On Sunday night, November 10th, a party of Luddites proceeded to the village of Bulwell, to destroy the frames of Mr. Rollingworth, who, in anticipation of their visit, had procured the assistance of three or four friends, who with firearms resolved to protect the property. Many shots were fired, and one of the assailants, John Woolley, of Arnold, was mortally wounded, which so enraged the mob that they soon forced an entrance: the little garrison fled, and the rioters not only destroyed the frames, but every article of furniture in the house. On the succeeding day they seized and broke a waggonload of frames near Arnold: and on the Wednesday following proceeded to Sutton-in-Ashfield, where they destroyed thirty-seven frames: after which they were dispersed by the military, who took a number of prisoners, four of whom were fully committed for trial.
During the following week only one frame was destroyed, but several slacks were burned, most probably, as was supposed, by the Luddites, in revenge against the owners, who, as members of the yeoman cavalry, were active in suppressing the riots. On Sunday night, the 24th of November, thirty-four frames were demolished at Basford, and eleven more the following day. On December the 6th, the magistrates published an edict, which ordered all persons in the disturbed districts to remain in their houses after ten o’clock at night, and all public-houses to be closed at the same hour. Notwithstanding this proclamation, and a great civil and military force, thirty-six frames were broken in the villages around Nottingham within the six following days. A Royal Proclamation was then issued, offering £50 reward for the apprehension of any of the of-fenders: but this only excited the men to further deeds of daring.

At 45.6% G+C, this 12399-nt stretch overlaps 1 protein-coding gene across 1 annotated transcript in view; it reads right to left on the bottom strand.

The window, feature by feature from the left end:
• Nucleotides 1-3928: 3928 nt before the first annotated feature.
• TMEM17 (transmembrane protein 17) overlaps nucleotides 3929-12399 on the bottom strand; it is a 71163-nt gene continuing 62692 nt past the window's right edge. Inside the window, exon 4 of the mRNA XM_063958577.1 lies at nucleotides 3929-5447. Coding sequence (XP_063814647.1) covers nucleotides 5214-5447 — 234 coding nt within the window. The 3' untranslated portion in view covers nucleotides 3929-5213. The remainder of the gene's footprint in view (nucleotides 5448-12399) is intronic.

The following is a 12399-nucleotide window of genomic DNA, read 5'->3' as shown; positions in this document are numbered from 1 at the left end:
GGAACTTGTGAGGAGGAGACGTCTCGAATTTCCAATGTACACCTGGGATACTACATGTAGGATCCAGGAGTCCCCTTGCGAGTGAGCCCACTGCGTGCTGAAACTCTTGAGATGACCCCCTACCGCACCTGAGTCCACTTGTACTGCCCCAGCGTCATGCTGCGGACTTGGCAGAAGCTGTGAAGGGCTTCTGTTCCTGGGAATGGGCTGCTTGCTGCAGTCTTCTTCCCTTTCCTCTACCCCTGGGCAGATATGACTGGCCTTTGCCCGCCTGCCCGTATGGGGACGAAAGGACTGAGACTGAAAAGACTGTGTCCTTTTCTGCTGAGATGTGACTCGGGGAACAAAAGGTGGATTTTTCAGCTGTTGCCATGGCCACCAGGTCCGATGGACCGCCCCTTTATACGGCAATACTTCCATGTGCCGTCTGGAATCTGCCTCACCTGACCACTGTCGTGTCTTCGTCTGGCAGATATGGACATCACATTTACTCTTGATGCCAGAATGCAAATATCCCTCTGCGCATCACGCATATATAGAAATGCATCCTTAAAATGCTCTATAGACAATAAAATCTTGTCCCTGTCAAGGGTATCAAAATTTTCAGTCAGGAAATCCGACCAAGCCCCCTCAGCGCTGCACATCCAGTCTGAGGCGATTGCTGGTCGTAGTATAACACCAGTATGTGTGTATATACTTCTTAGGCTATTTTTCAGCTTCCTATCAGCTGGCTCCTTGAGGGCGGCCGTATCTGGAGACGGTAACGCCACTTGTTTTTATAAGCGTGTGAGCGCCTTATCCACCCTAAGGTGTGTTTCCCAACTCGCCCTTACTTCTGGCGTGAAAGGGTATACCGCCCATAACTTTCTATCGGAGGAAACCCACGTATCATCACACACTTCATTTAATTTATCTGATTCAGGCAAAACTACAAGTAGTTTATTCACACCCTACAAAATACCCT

They now began to plunder the farmhouses both of money and provisions, declaring that they ‘would not starve whilst there was plenty in the land.’ In the month of January 1812, the frame-breaking continued with unabated violence. On the 30th of this month, in the three parishes of Nottingham, no fewer than 4,348 families, numbering 15,350 individuals, or nearly half the population, were relieved out of the poor rates. A large subscription was now raised to offer more liberal rewards against the perpetrators of these daring outrages: and at the March assize seven of them were sentenced to transportation. In this month, also, an Act of Parliament was passed, making it death to break a stocking or a lace frame.
In April, a Mr. Trentham, a considerable manufacturer, was shot by two ruffians while standing at his own door. Happily the wound did not prove mortal: but the offenders were never brought to justice, though a reward of £600 was offered for their apprehension. This evil and destructive spirit continued to manifest itself from time to time till October 1816, when it finally ceased. Upwards of a thousand stocking frames and a number of lace machines were destroyed by it in the county of Nottingham alone, and at times it spread into the neighbouring counties of Leicester, Derby, and York, and even as far as Lancaster. Its votaries discovered at last that they were injuring themselves as much or more than their employers, as the mischief they perpetrated had to be made good out of the county rate.